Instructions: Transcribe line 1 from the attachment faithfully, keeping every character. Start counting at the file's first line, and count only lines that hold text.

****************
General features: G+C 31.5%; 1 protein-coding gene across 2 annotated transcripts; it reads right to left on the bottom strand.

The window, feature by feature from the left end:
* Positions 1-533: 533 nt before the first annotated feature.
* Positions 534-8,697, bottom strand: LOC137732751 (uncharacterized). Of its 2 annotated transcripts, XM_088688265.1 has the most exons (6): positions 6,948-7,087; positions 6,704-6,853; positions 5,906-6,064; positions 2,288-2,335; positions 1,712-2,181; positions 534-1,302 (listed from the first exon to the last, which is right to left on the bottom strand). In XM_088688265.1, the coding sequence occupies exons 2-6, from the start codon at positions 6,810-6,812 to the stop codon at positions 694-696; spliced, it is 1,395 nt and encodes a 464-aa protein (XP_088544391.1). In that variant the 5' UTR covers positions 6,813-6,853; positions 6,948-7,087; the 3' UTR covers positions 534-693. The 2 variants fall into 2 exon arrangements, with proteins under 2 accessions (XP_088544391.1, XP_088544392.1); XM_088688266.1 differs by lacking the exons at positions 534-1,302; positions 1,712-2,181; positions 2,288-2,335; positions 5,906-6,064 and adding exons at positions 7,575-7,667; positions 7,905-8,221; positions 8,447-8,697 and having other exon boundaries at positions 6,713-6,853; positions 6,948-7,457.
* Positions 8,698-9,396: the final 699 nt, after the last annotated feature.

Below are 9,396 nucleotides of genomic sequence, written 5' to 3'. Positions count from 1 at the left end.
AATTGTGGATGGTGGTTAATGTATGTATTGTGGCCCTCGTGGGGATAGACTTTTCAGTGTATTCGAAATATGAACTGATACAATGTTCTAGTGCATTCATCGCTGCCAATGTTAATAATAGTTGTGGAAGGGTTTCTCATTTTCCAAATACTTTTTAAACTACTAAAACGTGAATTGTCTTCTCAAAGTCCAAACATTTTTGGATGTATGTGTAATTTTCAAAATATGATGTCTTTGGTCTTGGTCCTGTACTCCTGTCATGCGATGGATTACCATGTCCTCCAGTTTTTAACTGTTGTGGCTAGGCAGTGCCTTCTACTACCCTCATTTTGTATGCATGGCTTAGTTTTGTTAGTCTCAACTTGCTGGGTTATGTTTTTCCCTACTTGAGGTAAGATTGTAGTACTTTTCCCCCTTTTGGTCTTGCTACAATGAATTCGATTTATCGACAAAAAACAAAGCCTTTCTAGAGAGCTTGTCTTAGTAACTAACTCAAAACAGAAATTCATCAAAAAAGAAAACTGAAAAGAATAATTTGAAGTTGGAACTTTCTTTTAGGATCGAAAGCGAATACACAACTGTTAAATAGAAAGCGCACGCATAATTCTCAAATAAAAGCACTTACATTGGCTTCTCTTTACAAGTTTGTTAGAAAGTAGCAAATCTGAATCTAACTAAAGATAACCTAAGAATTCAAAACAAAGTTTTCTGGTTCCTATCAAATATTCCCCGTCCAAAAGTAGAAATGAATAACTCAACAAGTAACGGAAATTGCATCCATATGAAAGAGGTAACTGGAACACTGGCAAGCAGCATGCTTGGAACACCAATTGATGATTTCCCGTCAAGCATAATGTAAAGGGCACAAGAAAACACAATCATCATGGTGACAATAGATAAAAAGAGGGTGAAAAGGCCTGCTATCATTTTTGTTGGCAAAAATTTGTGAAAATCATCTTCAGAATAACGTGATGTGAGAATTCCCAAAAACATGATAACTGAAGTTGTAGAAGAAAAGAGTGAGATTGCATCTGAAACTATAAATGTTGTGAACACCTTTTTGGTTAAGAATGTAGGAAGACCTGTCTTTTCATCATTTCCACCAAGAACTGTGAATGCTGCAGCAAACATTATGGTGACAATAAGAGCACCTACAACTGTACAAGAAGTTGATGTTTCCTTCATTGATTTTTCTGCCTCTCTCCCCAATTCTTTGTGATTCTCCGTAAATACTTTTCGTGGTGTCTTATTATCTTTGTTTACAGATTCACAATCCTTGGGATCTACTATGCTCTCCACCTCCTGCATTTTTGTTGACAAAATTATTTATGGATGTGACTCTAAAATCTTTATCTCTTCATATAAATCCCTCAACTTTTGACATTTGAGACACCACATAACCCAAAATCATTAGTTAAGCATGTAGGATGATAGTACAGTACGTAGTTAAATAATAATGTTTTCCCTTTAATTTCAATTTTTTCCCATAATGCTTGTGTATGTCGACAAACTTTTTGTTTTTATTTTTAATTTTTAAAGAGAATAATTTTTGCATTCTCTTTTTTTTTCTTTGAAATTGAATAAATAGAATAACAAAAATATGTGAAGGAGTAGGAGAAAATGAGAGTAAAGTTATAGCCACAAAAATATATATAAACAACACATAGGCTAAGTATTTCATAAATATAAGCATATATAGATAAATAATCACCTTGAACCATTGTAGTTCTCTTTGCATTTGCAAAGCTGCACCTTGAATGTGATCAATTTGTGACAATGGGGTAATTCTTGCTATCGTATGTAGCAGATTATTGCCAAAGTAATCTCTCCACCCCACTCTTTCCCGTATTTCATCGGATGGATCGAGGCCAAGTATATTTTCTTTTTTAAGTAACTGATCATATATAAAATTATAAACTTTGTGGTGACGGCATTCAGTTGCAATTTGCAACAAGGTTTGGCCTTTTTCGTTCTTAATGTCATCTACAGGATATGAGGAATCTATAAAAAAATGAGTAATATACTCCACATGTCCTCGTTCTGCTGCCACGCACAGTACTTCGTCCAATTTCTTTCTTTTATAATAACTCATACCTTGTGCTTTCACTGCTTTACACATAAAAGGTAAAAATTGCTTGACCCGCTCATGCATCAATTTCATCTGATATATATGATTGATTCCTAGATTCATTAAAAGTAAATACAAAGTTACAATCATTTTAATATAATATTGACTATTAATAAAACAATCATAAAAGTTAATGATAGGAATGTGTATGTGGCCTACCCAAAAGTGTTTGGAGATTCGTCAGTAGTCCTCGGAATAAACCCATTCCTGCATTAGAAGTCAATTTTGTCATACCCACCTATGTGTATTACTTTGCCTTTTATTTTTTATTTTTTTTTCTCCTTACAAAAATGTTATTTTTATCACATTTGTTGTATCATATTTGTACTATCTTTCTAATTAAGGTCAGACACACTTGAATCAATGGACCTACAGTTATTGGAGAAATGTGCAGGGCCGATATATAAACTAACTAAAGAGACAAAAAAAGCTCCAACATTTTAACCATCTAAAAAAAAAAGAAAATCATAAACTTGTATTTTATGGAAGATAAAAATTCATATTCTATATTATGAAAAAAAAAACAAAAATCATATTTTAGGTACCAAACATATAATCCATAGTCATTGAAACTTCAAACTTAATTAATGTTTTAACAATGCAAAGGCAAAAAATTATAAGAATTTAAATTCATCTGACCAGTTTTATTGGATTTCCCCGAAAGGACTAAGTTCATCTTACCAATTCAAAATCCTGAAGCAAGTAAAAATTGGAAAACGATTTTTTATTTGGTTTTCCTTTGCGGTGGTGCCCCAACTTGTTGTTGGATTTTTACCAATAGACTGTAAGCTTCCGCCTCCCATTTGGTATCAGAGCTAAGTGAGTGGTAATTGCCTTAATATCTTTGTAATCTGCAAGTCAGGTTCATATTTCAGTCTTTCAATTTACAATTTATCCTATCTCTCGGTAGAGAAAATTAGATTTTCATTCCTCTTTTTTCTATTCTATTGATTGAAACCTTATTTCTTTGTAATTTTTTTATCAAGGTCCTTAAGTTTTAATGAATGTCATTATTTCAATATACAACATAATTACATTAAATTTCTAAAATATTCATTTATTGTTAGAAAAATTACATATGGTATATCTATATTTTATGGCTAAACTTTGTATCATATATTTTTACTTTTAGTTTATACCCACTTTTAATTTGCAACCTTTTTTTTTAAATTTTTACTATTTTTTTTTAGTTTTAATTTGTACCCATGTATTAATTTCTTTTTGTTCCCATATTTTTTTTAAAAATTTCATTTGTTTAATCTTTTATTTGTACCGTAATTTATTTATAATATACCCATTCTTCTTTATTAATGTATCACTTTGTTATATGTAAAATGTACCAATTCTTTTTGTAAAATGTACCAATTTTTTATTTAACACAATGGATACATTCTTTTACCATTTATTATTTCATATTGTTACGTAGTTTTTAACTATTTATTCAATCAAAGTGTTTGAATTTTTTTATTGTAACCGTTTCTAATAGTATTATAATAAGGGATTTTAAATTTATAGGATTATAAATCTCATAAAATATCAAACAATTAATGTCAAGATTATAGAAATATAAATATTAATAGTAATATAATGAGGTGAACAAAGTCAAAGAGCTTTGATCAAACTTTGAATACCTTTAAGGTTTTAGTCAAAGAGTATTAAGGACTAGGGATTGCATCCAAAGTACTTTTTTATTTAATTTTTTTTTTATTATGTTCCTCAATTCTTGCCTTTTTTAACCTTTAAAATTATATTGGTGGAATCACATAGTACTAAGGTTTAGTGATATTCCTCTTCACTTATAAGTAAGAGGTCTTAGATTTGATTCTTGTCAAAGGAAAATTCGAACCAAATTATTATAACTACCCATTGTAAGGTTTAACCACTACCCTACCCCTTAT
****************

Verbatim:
General features: G+C 31.5%; 1 protein-coding gene across 2 annotated transcripts; it reads right to left on the bottom strand.